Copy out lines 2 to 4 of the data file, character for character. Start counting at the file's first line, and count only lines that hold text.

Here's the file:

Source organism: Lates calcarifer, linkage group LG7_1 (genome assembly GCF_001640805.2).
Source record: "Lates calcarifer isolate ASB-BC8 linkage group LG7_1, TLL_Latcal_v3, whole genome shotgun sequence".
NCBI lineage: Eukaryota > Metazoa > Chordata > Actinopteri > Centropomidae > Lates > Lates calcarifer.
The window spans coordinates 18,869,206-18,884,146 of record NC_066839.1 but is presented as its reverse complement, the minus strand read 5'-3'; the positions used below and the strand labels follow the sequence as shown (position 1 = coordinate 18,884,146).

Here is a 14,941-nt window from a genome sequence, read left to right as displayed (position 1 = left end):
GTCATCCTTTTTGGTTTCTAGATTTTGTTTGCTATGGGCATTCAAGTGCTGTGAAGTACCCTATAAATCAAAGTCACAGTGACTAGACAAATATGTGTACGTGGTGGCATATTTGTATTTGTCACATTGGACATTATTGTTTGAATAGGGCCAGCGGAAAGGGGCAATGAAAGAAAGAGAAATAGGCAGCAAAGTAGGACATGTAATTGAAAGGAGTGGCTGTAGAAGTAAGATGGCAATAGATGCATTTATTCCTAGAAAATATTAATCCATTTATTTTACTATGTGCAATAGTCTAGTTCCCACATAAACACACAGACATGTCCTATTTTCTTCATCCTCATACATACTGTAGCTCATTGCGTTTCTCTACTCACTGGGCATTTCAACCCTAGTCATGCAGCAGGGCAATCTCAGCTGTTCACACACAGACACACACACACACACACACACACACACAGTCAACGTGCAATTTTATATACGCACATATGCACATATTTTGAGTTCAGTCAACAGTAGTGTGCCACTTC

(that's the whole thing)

Source record: "Lates calcarifer isolate ASB-BC8 linkage group LG7_1, TLL_Latcal_v3, whole genome shotgun sequence".
NCBI lineage: Eukaryota > Metazoa > Chordata > Actinopteri > Centropomidae > Lates > Lates calcarifer.
The window spans coordinates 18,869,206-18,884,146 of record NC_066839.1 but is presented as its reverse complement, the minus strand read 5'-3'; the positions used below and the strand labels follow the sequence as shown (position 1 = coordinate 18,884,146).